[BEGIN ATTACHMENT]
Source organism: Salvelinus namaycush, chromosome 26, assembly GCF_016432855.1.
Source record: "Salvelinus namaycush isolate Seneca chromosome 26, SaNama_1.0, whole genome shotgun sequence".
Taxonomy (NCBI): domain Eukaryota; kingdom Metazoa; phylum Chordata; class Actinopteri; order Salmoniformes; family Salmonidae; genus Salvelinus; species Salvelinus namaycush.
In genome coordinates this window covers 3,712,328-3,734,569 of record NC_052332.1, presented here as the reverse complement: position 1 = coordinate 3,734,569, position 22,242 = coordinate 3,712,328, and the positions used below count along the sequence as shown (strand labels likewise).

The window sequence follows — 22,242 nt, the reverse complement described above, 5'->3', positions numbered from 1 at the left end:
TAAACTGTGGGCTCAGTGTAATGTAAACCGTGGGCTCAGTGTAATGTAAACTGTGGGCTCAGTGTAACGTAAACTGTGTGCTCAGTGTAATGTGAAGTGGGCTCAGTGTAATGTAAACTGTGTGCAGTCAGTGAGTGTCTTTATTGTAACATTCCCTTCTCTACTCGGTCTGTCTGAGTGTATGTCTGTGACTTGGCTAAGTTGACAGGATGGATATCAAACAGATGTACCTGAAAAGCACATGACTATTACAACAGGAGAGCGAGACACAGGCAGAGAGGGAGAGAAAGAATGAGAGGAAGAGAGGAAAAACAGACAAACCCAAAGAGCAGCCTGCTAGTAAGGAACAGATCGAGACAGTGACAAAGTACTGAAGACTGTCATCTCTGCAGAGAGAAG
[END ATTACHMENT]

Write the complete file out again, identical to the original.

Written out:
Source organism: Salvelinus namaycush, chromosome 26, assembly GCF_016432855.1.
Source record: "Salvelinus namaycush isolate Seneca chromosome 26, SaNama_1.0, whole genome shotgun sequence".
Taxonomy (NCBI): domain Eukaryota; kingdom Metazoa; phylum Chordata; class Actinopteri; order Salmoniformes; family Salmonidae; genus Salvelinus; species Salvelinus namaycush.
In genome coordinates this window covers 3,712,328-3,734,569 of record NC_052332.1, presented here as the reverse complement: position 1 = coordinate 3,734,569, position 22,242 = coordinate 3,712,328, and the positions used below count along the sequence as shown (strand labels likewise).

The window sequence follows — 22,242 nt, the reverse complement described above, 5'->3', positions numbered from 1 at the left end:
TAAACTGTGGGCTCAGTGTAATGTAAACCGTGGGCTCAGTGTAATGTAAACTGTGGGCTCAGTGTAACGTAAACTGTGTGCTCAGTGTAATGTGAAGTGGGCTCAGTGTAATGTAAACTGTGTGCAGTCAGTGAGTGTCTTTATTGTAACATTCCCTTCTCTACTCGGTCTGTCTGAGTGTATGTCTGTGACTTGGCTAAGTTGACAGGATGGATATCAAACAGATGTACCTGAAAAGCACATGACTATTACAACAGGAGAGCGAGACACAGGCAGAGAGGGAGAGAAAGAATGAGAGGAAGAGAGGAAAAACAGACAAACCCAAAGAGCAGCCTGCTAGTAAGGAACAGATCGAGACAGTGACAAAGTACTGAAGACTGTCATCTCTGCAGAGAGAAG